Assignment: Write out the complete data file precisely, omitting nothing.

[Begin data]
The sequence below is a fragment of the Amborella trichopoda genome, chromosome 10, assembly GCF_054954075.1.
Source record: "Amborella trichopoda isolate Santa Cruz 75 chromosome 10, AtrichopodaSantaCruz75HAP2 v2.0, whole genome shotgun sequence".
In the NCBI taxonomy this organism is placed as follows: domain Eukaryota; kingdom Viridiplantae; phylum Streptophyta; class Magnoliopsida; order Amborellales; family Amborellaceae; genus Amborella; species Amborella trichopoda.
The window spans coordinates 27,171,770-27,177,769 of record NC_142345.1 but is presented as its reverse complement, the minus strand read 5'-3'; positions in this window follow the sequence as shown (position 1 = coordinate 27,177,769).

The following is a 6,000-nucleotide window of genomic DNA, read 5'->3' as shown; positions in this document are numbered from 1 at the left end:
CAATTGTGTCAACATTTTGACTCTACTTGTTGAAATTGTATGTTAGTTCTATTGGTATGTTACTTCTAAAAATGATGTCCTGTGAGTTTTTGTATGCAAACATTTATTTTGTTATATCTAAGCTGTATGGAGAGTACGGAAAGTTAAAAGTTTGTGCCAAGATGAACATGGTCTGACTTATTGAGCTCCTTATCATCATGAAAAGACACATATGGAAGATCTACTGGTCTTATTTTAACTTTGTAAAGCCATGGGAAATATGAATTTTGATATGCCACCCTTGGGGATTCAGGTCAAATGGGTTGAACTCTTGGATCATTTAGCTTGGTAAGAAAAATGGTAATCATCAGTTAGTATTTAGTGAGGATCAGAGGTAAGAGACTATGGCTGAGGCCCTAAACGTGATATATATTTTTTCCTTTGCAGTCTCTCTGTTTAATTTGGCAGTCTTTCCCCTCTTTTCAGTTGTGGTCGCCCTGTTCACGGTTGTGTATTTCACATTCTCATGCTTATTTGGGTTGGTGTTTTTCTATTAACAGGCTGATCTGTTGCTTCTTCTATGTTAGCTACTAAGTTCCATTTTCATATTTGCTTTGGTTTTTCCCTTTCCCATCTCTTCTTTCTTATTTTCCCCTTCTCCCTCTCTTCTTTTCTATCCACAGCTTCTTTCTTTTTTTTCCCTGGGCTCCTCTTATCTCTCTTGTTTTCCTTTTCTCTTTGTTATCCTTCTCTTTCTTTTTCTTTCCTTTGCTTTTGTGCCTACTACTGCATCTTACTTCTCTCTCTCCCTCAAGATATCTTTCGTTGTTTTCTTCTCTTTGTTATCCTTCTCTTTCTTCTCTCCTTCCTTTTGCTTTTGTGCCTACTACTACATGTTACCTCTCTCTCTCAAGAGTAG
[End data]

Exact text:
The sequence below is a fragment of the Amborella trichopoda genome, chromosome 10, assembly GCF_054954075.1.
Source record: "Amborella trichopoda isolate Santa Cruz 75 chromosome 10, AtrichopodaSantaCruz75HAP2 v2.0, whole genome shotgun sequence".
In the NCBI taxonomy this organism is placed as follows: domain Eukaryota; kingdom Viridiplantae; phylum Streptophyta; class Magnoliopsida; order Amborellales; family Amborellaceae; genus Amborella; species Amborella trichopoda.
The window spans coordinates 27,171,770-27,177,769 of record NC_142345.1 but is presented as its reverse complement, the minus strand read 5'-3'; positions in this window follow the sequence as shown (position 1 = coordinate 27,177,769).

The following is a 6,000-nucleotide window of genomic DNA, read 5'->3' as shown; positions in this document are numbered from 1 at the left end:
CAATTGTGTCAACATTTTGACTCTACTTGTTGAAATTGTATGTTAGTTCTATTGGTATGTTACTTCTAAAAATGATGTCCTGTGAGTTTTTGTATGCAAACATTTATTTTGTTATATCTAAGCTGTATGGAGAGTACGGAAAGTTAAAAGTTTGTGCCAAGATGAACATGGTCTGACTTATTGAGCTCCTTATCATCATGAAAAGACACATATGGAAGATCTACTGGTCTTATTTTAACTTTGTAAAGCCATGGGAAATATGAATTTTGATATGCCACCCTTGGGGATTCAGGTCAAATGGGTTGAACTCTTGGATCATTTAGCTTGGTAAGAAAAATGGTAATCATCAGTTAGTATTTAGTGAGGATCAGAGGTAAGAGACTATGGCTGAGGCCCTAAACGTGATATATATTTTTTCCTTTGCAGTCTCTCTGTTTAATTTGGCAGTCTTTCCCCTCTTTTCAGTTGTGGTCGCCCTGTTCACGGTTGTGTATTTCACATTCTCATGCTTATTTGGGTTGGTGTTTTTCTATTAACAGGCTGATCTGTTGCTTCTTCTATGTTAGCTACTAAGTTCCATTTTCATATTTGCTTTGGTTTTTCCCTTTCCCATCTCTTCTTTCTTATTTTCCCCTTCTCCCTCTCTTCTTTTCTATCCACAGCTTCTTTCTTTTTTTTCCCTGGGCTCCTCTTATCTCTCTTGTTTTCCTTTTCTCTTTGTTATCCTTCTCTTTCTTTTTCTTTCCTTTGCTTTTGTGCCTACTACTGCATCTTACTTCTCTCTCTCCCTCAAGATATCTTTCGTTGTTTTCTTCTCTTTGTTATCCTTCTCTTTCTTCTCTCCTTCCTTTTGCTTTTGTGCCTACTACTACATGTTACCTCTCTCTCTCAAGAGTAG